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I have a UICollectionView that contains custom UICollectionViewCells (TestReceiptCell is the class name).

I was not having any problems getting the UICollectionView to appear and load the custom cells when the custom cells only contained a UILabel.

I then added a UITableView via IB into the TestReceiptCell NIB file. I set a referencing outlet in TestReceiptCell.h for the UITableView and synthesized in the .m file. I set the delegate and datasource for the UITableView to the ViewController containing the UICollectionView.

Now when running the app I get a EXC_ BAD_ ACCESS exception in this block on the third line:

- (UICollectionViewCell *)collectionView:(UICollectionView *)collectionView cellForItemAtIndexPath:(NSIndexPath *)indexPath{
    static NSString *cellIdentifier = @"TestReceiptCell";
    TestReceiptCell *cell = (TestReceiptCell *)[collectionView dequeueReusableCellWithReuseIdentifier:cellIdentifier forIndexPath:indexPath]; //exception thrown here
    return cell;
}

I ran the Zombie Instrument test and found that the deallocated memory call originates here. This is my first time using that instrument so I am not exactly sure how to investigate from here.

For reference, here are some more relevant parts of the code:

ViewController.m

- (void)viewDidLoad
{
    [super viewDidLoad];
    // Do any additional setup after loading the view.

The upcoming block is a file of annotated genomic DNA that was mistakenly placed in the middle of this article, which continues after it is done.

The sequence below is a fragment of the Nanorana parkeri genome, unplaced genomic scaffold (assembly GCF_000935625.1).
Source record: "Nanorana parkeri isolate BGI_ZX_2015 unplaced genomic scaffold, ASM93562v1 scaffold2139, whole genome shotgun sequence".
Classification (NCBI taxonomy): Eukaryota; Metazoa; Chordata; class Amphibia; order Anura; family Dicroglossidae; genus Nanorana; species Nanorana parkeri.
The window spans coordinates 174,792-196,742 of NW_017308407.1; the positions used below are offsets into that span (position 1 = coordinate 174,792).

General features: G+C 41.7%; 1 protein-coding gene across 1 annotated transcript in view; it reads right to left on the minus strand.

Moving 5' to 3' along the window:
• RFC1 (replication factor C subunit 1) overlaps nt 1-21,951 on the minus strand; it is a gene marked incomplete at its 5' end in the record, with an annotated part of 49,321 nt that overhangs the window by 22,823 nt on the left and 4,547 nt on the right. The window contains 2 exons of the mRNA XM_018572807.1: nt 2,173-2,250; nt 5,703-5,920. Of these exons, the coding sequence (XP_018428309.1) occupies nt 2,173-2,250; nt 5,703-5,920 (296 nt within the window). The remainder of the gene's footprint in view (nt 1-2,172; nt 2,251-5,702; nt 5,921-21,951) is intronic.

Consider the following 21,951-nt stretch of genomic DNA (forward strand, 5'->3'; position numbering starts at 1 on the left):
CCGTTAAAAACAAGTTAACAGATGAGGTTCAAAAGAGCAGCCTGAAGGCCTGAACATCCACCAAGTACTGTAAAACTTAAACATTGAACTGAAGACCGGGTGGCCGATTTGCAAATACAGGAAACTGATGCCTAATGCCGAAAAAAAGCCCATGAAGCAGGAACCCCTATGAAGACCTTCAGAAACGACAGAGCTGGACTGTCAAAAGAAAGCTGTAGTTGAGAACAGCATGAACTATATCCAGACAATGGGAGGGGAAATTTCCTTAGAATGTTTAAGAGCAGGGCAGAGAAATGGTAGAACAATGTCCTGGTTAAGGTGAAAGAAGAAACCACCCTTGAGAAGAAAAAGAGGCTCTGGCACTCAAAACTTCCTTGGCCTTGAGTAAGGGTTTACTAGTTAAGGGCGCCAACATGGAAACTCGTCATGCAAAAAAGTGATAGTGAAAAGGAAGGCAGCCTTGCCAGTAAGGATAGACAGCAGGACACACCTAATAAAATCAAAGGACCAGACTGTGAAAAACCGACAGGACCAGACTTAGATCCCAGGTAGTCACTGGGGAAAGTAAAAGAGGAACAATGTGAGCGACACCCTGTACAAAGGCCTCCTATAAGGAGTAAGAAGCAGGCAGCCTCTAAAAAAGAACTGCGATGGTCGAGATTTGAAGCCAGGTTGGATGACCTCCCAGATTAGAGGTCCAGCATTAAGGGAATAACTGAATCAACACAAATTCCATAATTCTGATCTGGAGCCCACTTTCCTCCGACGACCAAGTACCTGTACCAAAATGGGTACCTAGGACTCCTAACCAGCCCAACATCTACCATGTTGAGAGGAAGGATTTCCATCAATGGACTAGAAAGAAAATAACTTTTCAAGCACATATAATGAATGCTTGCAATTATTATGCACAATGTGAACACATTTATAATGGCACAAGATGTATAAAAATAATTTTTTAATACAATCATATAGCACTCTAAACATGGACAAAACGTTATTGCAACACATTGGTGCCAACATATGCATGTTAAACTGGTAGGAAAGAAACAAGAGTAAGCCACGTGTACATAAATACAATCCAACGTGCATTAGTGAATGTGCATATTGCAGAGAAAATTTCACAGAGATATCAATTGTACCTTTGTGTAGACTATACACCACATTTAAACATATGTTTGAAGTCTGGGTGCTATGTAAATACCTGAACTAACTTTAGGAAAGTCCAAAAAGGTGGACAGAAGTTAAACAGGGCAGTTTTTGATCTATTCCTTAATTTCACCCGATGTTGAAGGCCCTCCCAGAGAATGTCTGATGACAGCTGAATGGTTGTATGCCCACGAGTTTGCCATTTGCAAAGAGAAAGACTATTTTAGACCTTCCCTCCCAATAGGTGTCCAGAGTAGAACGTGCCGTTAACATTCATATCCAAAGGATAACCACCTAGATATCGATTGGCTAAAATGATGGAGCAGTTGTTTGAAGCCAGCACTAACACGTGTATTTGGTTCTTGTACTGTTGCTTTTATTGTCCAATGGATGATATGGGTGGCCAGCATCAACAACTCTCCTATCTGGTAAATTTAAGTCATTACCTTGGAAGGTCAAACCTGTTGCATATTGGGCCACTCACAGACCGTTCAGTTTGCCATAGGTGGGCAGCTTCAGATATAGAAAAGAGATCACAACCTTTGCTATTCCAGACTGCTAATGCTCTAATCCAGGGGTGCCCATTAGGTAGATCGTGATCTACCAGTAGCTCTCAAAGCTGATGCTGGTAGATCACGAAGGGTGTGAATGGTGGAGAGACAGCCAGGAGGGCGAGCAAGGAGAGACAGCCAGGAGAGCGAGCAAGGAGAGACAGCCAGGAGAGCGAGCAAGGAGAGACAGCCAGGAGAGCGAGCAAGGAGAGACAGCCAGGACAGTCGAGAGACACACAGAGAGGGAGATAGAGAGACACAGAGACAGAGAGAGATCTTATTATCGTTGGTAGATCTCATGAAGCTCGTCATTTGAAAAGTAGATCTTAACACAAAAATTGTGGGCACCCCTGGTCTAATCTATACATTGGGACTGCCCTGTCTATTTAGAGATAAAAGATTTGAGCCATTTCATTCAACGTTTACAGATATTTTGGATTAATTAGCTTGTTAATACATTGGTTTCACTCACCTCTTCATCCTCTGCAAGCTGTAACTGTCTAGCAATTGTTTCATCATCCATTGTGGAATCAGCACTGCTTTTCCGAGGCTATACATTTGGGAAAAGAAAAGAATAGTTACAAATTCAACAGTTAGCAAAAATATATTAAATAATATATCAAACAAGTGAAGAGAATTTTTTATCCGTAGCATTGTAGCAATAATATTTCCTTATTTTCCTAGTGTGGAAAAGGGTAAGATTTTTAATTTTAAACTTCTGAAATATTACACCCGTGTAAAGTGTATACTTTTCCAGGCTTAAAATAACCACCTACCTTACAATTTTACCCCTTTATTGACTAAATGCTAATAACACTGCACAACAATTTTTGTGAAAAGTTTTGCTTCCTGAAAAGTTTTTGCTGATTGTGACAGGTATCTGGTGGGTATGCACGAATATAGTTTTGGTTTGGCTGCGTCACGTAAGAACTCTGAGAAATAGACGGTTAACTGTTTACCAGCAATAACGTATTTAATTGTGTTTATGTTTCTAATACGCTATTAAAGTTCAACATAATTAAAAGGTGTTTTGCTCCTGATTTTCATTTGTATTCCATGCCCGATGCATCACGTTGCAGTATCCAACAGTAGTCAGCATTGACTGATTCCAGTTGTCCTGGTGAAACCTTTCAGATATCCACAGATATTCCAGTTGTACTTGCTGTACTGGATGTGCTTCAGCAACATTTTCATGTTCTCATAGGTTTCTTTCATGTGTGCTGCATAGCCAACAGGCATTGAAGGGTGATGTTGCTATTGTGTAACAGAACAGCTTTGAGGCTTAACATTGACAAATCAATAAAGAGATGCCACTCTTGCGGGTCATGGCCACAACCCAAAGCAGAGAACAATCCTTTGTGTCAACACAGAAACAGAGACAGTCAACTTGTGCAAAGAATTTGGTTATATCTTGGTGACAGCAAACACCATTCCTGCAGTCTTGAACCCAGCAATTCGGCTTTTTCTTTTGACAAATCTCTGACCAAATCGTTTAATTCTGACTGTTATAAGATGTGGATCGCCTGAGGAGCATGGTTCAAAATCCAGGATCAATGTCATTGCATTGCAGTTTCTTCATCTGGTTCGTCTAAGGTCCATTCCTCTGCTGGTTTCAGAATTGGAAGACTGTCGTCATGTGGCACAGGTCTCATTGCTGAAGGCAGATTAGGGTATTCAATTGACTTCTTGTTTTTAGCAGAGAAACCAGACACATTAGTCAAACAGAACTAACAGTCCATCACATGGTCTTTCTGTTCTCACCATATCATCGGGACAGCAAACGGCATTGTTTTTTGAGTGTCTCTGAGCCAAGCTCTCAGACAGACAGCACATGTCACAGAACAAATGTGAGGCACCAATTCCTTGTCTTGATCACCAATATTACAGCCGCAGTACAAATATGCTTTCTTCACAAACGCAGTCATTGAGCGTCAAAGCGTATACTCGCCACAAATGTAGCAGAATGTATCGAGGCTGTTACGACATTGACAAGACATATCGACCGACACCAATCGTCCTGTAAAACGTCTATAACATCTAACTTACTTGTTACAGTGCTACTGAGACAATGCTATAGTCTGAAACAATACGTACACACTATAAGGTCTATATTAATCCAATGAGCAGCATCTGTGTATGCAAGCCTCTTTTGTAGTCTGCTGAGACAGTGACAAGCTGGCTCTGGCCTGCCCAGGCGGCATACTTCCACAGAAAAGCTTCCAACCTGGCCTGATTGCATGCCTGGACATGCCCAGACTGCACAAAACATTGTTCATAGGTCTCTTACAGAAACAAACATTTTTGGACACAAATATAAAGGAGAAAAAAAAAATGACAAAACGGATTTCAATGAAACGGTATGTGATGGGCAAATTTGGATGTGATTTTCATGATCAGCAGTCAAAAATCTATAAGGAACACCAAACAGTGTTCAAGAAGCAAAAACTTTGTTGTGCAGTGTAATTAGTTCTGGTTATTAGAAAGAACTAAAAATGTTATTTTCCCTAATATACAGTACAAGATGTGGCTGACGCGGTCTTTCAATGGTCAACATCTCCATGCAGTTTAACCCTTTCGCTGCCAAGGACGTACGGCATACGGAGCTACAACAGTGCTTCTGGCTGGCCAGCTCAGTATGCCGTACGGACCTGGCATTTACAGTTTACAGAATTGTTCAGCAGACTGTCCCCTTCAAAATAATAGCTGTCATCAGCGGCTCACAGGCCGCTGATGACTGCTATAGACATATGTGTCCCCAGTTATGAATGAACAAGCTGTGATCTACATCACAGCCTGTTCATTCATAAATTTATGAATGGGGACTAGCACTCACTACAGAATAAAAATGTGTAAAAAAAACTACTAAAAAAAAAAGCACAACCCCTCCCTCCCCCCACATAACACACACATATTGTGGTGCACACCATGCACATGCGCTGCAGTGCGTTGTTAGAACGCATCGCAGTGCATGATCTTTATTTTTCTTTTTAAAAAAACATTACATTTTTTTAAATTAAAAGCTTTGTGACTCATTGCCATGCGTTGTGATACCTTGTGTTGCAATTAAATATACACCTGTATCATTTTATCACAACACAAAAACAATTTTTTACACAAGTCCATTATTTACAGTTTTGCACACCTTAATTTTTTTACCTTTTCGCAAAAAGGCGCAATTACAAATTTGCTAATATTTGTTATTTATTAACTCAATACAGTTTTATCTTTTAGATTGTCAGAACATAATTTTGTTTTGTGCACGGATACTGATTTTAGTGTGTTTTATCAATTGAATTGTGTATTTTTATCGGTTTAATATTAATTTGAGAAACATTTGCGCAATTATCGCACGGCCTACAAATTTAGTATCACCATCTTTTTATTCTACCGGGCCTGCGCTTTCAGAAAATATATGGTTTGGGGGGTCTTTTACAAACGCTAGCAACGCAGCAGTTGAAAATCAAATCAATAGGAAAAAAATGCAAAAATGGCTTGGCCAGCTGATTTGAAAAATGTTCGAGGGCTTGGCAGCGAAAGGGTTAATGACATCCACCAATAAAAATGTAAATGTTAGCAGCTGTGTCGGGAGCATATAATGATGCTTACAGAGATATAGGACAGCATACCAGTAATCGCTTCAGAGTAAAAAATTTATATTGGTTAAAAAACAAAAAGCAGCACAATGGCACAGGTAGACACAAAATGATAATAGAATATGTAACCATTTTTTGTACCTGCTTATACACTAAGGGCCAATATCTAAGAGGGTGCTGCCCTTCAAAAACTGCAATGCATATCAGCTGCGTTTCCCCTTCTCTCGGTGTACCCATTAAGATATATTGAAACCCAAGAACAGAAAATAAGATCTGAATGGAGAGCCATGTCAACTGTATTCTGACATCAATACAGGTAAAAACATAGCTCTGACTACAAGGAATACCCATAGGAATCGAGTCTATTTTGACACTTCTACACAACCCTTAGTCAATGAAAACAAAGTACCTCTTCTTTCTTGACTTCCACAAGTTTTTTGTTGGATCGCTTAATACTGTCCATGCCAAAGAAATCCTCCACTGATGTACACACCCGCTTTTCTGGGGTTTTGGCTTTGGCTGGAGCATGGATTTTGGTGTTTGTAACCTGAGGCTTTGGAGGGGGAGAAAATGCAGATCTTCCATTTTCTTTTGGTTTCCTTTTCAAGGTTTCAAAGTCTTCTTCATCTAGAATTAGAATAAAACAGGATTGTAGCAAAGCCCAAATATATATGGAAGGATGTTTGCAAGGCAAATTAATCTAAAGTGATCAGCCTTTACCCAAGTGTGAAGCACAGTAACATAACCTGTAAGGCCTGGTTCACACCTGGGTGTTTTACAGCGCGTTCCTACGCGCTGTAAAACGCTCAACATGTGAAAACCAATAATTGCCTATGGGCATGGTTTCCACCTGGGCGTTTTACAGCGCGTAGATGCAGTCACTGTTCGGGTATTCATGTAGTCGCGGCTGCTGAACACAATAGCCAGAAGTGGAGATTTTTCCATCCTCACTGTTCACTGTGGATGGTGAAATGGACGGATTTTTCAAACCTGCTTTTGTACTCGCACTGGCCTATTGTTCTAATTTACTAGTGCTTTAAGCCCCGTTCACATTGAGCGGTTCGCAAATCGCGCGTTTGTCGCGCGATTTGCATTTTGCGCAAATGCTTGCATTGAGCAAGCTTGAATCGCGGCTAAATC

[self.myCollectionView registerNib:[UINib nibWithNibName:@"TestReceiptCell" bundle:nil]  forCellWithReuseIdentifier:@"TestReceiptCell"];

    // Setup flowlayout
    myCollectionViewFlowLayout = [[UICollectionViewFlowLayout alloc] init];
    [myCollectionViewFlowLayout setItemSize:CGSizeMake(310, 410)];
    [myCollectionViewFlowLayout setScrollDirection:UICollectionViewScrollDirectionHorizontal];
    [self.myCollectionView setCollectionViewLayout:myCollectionViewFlowLayout];
    self.myCollectionView.pagingEnabled = YES;
}

I am implementing the UITableView datasource and delegate methods in the ViewController.m file as well but I am not sure if the problem lies here given the origination of the EXC_BAD_ACCESS exception:

- (NSInteger)tableView:(UITableView *)tableView numberOfRowsInSection:(NSInteger)section{
    return 1;
}

- (UITableViewCell *)tableView:(UITableView *)tableView
         cellForRowAtIndexPath:(NSIndexPath *)indexPath{
    UITableViewCell *cell = nil;
    cell = [tableView dequeueReusableCellWithIdentifier:@"eventCell"];

    if(!cell){
        cell = [[UITableViewCell alloc] initWithStyle:UITableViewCellStyleSubtitle reuseIdentifier:@"eventCell"];
    }
    return cell;
}

UPDATE:

I am able to get this to run if I change cellForItemAtIndexPath to:

- (UICollectionViewCell *)collectionView:(UICollectionView *)collectionView cellForItemAtIndexPath:(NSIndexPath *)indexPath{
    static NSString *cellIdentifier = @"TestReceiptCell";
    //TestReceiptCell *cell = (TestReceiptCell *)[collectionView dequeueReusableCellWithReuseIdentifier:cellIdentifier forIndexPath:indexPath];
    TestReceiptCell *cell = [NSBundle.mainBundle loadNibNamed:@"TestReceiptCell" owner:self options:nil][0];
    return cell;
}

However, I am not dequeuing cells and know this is not the correct way. There seems to be an issue somewhere in the initWithFrame method that gets called when dequeueReusableCellWithResueIdentifier creates a new cell. Here is that method currently:

- (id)initWithFrame:(CGRect)frame
{
    self = [super initWithFrame:frame];
    if (self) {
        // Initialization code
        NSArray *arrayOfViews = [[NSBundle mainBundle] loadNibNamed:@"TestReceiptCell" owner:self options:nil];
        if ([arrayOfViews count] < 1) {
            return nil;
        }
        if (![[arrayOfViews objectAtIndex:0] isKindOfClass:[UICollectionViewCell class]]) {